things; it was indeed that pang that taught her that she could see, as a
waking man finds himself in a strange room and knows by his immediate
longing how strange it is. She did not wish to look at Lady
Wallingford's properties. But she could not help it. She was there; it
was dark; she could see in the dark. She stood and listened and heard no

In fact, above her, Betty was not then crying. Her directors had left
her, and she was lying exhausted-perhaps unconscious. Her mother had
gone to her own room; there to copy out her notes of Betty's automatic
speech. She had begun to do it years before, when the Clerk and she had
begun their combined work, and now she could not bear to cease. She knew
it was superfluous; he could keep the whole in his mind. At first he had
sometimes forgotten a detail, but now never. He never even wished to
read what she did; except as a kind of menial, he never used her.    But
she continued to work.

The Clerk had left Betty's room. He walked slowly to the head of the
stairs. He was, for him, a little perplexed in his mind. For the first
time now through several years, she had not, in her repetition of the
world's rumours, mentioned his name. It was strange. It might be that
some odd chance had kept him from the shouting columns of the daily
records. It might be that she was growing too weak to report all. It
might be that he himself-but that he could not visualize even to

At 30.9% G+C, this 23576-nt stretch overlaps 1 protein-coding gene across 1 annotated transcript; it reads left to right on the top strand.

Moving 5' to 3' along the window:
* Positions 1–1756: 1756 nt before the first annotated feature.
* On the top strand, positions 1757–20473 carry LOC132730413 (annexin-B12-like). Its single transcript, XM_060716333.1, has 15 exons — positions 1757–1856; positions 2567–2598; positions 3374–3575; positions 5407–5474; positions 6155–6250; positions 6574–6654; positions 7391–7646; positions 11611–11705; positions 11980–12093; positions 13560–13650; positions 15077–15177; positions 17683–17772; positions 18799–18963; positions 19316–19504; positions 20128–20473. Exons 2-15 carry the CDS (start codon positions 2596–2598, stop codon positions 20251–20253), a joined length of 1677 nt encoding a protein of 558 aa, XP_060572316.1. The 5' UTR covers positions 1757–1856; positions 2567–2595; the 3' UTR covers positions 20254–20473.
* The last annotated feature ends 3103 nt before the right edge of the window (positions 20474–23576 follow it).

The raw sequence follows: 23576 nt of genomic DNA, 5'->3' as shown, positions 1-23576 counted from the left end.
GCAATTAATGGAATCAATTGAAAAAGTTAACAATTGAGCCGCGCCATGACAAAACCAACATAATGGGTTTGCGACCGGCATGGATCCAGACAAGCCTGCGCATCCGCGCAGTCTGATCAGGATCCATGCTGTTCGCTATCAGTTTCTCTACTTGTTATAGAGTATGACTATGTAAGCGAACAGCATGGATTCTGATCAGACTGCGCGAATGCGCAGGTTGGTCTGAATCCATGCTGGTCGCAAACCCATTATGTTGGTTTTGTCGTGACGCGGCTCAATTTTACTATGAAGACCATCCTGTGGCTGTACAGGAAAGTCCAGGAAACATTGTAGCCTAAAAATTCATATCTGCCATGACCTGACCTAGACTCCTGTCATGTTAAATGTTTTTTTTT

himself. Only he felt that the time for his precursor to be dispatched
into the other world was very near. There she could see more clearly and
universally; she could speak from her own knowledge and not from
borrowed information and that information so limited. He had never been
able yet to force her through more than a certain period-a few weeks
only; if he attempted more she could only when she returned, moan "The
rain! The rain!" Floods of water fell on her, it seemed, as if time
itself changed to rain and drowned everything, or even swept everything
away. When she was habituated to that world, it would be different. Then
she would have no consciousness of return; then she could, slowly, grow
into and through this rain, and learn what it hid. At present it seemed
to threaten that in her which was still necessary to him. His face -
cleared; he came to the stairs and began to descend. The moon through
the windows gave him light, though the hall was dark below. Half-way
down he suddenly stopped. There was some living being below him.

He could not see in the dark as Lester could. No magic could give to him
in himself the characteristics of the dead. Nothing but a direct shock
of destruction, so sudden and immediate that even he could have no time
to check it, could kill him, and he did not believe that that was at all
possible. He had practised very steadily the restoration of himself
against the quickest harm; his servants had, at his will, attempted his